Thursday, December 22, 2005

A book worth reading - Death Row Defender

I recently read a book that is well worth reading if you are a mystery fan, a crime fiction fan, or someone interested in the criminal justice system, all things that I am interested in. The boook is Death Row Defender, and the writer is Ray Dix. First, a disclaimer, many months ago Ray wrote me about his book, and later sent me a copy. To the extent that Ray sent me the book for free, saving me $12 and the trouble of going to the store or buying online, my review could conceivably be colored by his generosity. That being said, I've had other books sent to me by other writers that have not merited reviews in the past, so that should allay you concern that I'm writing this out of some misguided sense of $12 obligation.

Ray's book is about an death penalty appellate lawyer named Woody Thomas in Florida who picks up his newest case. A young man named John Clayton is on death row accused of raping and killing a woman several years earlier. He is set to be executed shortly, and Thomas is tasked with looking to see if there were any issues missed in the case worthy of further appellate review that may save his life. Only, Clayton doesn't want Thomas to "save his life" (ie - get him life in prison), Clayton wants to get out, because he's innocent. Fat chance.

The book takes you through the legal process of death row inmates, as well as the underlying trial, and the drama behind the initial killing, coverup, and attempts to dissuade Thomas from conducting his investigation into the underlying crime. The story is very interesting, the drama is very real, and aside from the thriller aspect to the book, it gives a terrific insight into the life, mindset, and complexity of a defense lawyer. Rather than being a bleeding heart do-gooder, which is how most people probably think of defense lawyers, Thomas is that, but he is also hardened by his time serving in Vietnam, rough around the edges at times, sensitive and caring at others. He maintains a high degree of incredulity about both things his client and law enforcement say to him. He has close friends in both camps (as many defense lawyers do). In short, he is a complex person with a complex past who you begin to really like as the story goes on.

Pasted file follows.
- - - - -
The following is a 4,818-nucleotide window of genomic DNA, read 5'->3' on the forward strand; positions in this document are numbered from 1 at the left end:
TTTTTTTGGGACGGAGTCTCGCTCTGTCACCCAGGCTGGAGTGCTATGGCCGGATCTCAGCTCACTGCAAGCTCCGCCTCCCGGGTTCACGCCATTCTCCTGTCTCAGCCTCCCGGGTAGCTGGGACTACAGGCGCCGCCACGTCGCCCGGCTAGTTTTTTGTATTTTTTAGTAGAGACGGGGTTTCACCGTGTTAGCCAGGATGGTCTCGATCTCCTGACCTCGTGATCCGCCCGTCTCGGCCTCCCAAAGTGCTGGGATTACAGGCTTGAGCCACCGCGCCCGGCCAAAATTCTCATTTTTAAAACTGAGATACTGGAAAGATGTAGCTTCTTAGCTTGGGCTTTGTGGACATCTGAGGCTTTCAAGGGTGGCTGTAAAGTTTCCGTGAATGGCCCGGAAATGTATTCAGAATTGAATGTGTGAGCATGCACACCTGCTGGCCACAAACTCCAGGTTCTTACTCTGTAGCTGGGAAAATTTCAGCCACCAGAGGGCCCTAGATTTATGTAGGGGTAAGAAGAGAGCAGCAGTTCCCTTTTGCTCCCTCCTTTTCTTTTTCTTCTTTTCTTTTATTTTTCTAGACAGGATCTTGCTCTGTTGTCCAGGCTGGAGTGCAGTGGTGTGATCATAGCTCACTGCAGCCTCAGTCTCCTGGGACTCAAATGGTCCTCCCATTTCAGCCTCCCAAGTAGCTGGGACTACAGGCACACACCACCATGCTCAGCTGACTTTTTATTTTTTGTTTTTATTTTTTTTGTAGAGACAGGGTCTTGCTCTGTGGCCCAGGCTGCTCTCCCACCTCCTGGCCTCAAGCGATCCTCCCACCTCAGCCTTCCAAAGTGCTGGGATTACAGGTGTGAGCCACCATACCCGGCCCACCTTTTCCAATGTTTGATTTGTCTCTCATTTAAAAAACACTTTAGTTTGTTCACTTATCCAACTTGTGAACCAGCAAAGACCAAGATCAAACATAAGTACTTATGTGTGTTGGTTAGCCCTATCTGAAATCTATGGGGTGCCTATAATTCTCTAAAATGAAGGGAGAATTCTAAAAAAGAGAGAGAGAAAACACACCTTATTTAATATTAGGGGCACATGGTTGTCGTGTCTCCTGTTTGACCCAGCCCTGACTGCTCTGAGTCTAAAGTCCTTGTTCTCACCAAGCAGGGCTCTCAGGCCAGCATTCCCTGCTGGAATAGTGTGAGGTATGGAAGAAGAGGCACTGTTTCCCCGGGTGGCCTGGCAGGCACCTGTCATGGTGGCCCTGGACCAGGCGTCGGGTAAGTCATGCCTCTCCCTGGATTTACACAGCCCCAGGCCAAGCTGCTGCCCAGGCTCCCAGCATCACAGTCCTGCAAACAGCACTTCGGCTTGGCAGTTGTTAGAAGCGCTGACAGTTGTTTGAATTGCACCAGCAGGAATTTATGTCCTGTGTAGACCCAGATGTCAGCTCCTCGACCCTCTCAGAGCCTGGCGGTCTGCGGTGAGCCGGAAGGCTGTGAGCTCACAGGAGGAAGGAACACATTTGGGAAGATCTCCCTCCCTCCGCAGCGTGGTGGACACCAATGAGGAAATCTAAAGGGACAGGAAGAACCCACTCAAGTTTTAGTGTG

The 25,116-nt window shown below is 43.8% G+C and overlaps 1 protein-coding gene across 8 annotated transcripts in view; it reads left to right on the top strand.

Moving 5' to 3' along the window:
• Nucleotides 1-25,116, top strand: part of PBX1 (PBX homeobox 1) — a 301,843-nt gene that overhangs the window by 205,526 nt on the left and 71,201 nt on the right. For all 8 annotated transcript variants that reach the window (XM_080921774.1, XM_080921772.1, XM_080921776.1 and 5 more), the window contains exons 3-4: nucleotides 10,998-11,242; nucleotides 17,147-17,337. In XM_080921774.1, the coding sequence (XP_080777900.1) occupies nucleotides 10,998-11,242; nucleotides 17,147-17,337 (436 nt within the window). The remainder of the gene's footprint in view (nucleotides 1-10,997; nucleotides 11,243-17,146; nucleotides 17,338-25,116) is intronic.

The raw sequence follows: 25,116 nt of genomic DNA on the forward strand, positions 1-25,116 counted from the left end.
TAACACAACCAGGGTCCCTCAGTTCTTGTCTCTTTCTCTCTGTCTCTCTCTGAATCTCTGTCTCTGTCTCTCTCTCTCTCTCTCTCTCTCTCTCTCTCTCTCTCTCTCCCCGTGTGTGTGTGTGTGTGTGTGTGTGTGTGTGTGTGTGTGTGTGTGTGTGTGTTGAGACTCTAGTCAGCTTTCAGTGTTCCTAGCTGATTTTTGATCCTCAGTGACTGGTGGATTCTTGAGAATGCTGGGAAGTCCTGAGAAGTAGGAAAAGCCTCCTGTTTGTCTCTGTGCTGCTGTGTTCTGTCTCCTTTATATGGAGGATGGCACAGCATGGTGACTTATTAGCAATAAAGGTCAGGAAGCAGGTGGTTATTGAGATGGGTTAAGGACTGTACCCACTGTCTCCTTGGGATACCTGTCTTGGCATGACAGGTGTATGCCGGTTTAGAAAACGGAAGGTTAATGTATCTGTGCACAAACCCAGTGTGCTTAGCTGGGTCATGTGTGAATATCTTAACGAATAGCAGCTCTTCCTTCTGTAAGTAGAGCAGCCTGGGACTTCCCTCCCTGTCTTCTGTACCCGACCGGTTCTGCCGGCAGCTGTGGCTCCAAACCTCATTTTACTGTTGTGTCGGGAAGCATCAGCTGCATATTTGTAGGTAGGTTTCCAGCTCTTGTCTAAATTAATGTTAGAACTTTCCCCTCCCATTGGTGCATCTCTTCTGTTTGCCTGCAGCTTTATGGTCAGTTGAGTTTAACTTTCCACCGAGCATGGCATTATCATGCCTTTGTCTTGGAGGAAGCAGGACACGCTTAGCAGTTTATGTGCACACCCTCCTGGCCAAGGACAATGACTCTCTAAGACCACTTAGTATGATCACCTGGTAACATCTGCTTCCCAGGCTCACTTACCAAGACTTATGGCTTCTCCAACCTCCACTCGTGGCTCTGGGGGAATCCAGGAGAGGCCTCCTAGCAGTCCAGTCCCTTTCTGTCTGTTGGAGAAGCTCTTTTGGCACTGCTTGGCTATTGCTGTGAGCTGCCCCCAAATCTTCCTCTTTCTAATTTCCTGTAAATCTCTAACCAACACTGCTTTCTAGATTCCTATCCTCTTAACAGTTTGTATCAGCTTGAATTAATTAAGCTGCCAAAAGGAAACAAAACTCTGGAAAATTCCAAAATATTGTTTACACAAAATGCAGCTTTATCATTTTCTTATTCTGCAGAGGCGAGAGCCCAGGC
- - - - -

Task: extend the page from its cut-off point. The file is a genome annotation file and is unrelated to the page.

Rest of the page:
The book is a quick read, once you start it is engrossing and hard to put down. Good thing it isn't too long, as I tend to put aside things like, well, work, when I find a good book, which I did for this book. There were many times in court when I was all too accomadating to other lawyers in court letting them go ahead of me while reading the book.

In closing, I would highly recommend this book. The name doesn't say much about the book, but don't hold it against Ray and his book. I could easily see this becoming the type of book where the character recurs in many future volumes dealing with new cases. Unfortunately, in contrast with books like those of Patricia Cornwall, Jonathon Kellerman or other mystery writers, one would not expect to have lawyers continually run into the type of excitement that Woody Thomas seems to find himself in this case. If he does, then that would be a jurisdiction that I would never like to practice in. So, if you can make him a reucurring character, go for it Ray, if not, I enjoyed his one appearance in print.

Now, can I get a piece of the movie deal......:)

No comments: